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Father of theater shooting victim, now a state rep, makes emotional speech at Red Flag bill introduction

Republicans in the Colorado legislature killed last year's Red Flag Bill, which would allow judges to temporarily seize guns from people deemed to be dangerous. Now Republicans are out of power and the bill is back and more sweeping in its powers.

Legislation that would allow a judge to take weapons from someone deemed an "extreme risk" was introduced for a second year at the State Capitol on Thursday afternoon.

This 2019 bill was again sponsored by House Majority Leader Rep. Alec Garnett (D-Denver) and first-year lawmaker Rep. Tom Sullivan (D-Centennial). Sullivan's son, Alex, was killed in the Aurora Theater Shooting on July 20, 2012. He was elected in November and campaigned on getting red flag legislation passed into law.

The so-called red flag bill, called the "Deputy Zackari Parrish III Violence Protection Act," was named for the fallen Douglas County Sheriff's deputy who was killed on Dec. 31, 2017, while responding to a disturbance at an apartment.

The shooter, who was also killed, was in the sheriff's office system as a "hazard," and when deputies responded on New Year's Eve, a message was sent to them calling it a "minimum 2 car response" and warning that he was a "veteran suffering PTSD" who "has access to weapons" and "is hostile towards law enforcement."

Douglas County Deputy Zack Parrish

The only prominent Republican to join Sullivan at Thursday's press conference for the bill was Douglas County Sheriff Tony Spurlock, who advocated for such a law last year. Their absence prompted a strong response from Sullivan.

"Watching your child's body drop into the ground is as bad as it gets. And I'm going to do everything I can to make sure that none of you have to do that," he said.

If HB19-1177 becomes law, it would allow family members or law enforcement to petition a court to have a person evaluated, and if deemed an "extreme risk," would allow the judge to order weapons be taken away from that person.

The 2018 version of the bill passed the Democratic-controlled House, with two Republicans voting in favor. It died in the Republican-controlled Senate, in a 3-2 party-line vote in its first committee.

But circumstances have changed in the last nine months. Not only do Democrats now control the House and Senate, but there are a Democratic governor and attorney general. The bill itself has also changed.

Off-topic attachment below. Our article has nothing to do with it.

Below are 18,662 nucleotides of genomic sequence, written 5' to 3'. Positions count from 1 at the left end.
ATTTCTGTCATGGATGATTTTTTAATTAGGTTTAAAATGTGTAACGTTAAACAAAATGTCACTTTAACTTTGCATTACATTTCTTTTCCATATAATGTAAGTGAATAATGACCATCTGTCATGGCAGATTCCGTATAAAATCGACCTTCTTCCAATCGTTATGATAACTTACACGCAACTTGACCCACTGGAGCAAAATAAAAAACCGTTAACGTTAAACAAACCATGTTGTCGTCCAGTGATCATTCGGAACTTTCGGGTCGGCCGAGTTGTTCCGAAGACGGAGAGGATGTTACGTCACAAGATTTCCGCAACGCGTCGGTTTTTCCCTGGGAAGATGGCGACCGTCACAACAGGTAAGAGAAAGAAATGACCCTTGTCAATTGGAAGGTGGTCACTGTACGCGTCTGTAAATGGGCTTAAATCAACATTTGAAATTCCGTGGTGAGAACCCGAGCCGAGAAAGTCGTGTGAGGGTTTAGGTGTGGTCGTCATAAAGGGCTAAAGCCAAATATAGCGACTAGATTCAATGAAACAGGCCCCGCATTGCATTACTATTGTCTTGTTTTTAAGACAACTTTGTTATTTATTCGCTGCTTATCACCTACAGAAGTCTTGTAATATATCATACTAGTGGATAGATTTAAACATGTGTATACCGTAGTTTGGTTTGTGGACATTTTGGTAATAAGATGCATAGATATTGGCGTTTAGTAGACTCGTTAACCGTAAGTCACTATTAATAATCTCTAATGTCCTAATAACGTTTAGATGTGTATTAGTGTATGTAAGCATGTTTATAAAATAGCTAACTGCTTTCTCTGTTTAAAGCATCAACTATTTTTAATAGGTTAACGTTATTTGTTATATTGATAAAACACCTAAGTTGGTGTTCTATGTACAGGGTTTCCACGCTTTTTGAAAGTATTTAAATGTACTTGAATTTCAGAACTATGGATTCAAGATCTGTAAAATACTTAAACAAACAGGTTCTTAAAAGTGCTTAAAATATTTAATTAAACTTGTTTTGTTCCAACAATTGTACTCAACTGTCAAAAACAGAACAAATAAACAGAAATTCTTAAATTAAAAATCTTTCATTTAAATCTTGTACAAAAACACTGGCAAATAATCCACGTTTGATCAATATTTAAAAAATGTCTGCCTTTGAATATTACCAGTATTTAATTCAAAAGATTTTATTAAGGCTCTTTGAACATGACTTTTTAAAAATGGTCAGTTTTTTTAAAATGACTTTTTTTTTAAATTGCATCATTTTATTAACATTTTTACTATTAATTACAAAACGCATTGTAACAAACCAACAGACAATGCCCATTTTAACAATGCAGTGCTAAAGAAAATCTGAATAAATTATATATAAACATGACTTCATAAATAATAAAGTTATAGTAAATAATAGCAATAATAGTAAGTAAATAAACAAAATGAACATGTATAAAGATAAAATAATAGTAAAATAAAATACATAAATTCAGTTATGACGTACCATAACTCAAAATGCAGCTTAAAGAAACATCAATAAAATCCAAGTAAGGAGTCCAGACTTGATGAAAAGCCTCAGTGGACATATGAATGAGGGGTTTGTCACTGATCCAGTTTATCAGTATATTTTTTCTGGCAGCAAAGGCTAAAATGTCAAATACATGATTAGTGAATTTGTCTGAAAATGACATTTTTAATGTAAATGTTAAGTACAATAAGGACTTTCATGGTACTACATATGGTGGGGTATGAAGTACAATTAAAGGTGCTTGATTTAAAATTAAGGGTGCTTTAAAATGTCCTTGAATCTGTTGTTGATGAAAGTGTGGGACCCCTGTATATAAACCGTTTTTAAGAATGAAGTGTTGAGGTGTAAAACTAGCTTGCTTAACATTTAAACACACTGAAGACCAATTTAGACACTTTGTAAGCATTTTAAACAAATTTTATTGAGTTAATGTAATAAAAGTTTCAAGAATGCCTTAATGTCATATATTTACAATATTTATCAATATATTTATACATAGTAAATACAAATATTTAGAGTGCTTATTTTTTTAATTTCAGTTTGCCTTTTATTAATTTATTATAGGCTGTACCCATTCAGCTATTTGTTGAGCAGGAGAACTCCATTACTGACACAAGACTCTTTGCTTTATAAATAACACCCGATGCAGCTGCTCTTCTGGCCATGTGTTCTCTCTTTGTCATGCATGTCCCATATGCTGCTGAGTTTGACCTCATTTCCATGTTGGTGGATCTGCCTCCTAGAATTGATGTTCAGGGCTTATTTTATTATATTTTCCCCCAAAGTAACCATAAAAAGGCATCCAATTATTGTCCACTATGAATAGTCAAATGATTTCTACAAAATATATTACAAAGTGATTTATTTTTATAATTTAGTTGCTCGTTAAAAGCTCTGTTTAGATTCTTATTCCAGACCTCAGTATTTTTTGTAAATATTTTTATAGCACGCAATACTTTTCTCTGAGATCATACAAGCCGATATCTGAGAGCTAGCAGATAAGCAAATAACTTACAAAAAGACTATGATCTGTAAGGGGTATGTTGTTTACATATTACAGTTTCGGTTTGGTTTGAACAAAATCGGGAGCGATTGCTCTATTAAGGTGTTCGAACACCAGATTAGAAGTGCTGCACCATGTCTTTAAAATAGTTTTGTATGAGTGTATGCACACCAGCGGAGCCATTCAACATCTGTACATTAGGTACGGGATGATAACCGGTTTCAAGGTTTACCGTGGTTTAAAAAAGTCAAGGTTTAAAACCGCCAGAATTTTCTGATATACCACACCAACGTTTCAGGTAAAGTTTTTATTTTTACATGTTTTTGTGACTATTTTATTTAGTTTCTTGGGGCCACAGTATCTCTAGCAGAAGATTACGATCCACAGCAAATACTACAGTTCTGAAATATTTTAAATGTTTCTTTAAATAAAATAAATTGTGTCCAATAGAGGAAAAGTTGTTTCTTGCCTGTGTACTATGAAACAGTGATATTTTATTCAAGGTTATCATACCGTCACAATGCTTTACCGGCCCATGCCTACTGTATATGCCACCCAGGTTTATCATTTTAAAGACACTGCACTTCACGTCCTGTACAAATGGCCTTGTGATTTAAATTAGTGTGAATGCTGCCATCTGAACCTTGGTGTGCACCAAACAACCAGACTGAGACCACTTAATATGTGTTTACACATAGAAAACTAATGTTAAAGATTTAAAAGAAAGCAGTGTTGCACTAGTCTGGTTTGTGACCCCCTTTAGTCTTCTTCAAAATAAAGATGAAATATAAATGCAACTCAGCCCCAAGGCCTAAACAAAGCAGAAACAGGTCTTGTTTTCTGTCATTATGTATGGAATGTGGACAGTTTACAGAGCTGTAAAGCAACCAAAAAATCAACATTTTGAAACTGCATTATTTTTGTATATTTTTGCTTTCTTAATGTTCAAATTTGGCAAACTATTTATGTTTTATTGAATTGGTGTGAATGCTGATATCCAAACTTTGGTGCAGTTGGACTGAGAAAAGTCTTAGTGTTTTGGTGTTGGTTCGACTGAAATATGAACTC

After a hearing to determine if the person should have their weapons temporarily taken away, a judge will have 14 days to hold a full hearing. The 2018 version only allowed for seven days between hearings.

Once the hearing is set, that person will be given an attorney at the state's expense. Unlike a public defender, this attorney would be from a pool of private attorneys who have agreed to participate in situations like this. That process is similar to when someone is held in contempt of court. Last year's version of the bill did not allow for state-funded assistance, meaning the person would be responsible for hiring an attorney.

RELATED: 'Red flag' bill unlikely to be stopped in full-Democratic state legislature

Another difference in this year's version of the bill, the judge could determine that the person is an extreme risk and have their weapons seized for 364 days. Last year's version called for 182 days.

If they are deemed a significant risk, that person can petition the court at any time, but must prove to the court "by clear and convincing evidence" that they are no longer a risk. A burden on the person, instead of on the family or law enforcement to show that they are still a risk. The 2019 version of the bill allows the judge discretion to decide if additional hearings are needed to make that determination within the 364 days, instead of having to decide at one hearing.

At a news conference last April, when the 2018 version of this bill was announced, prominent Republicans outside of the legislature spoke in favor of the legislation, including 18th Judicial District Attorney George Brauchler and Spurlock, who even challenged members of his own political party.

"We are not trying to take anything away from anyone," Spurlock said at the time. "What we're trying to do is save lives and if you get in front of this or you interfere with it or you don't vote for it, you do not put the Coloradans that you represent - you are putting them in harms' way."

The Senate sponsors include Sen. Lois Court (D-Denver) and Sen. Brittany Pettersen (D-Lakewood). Court also sponsored this last year with Garnett.

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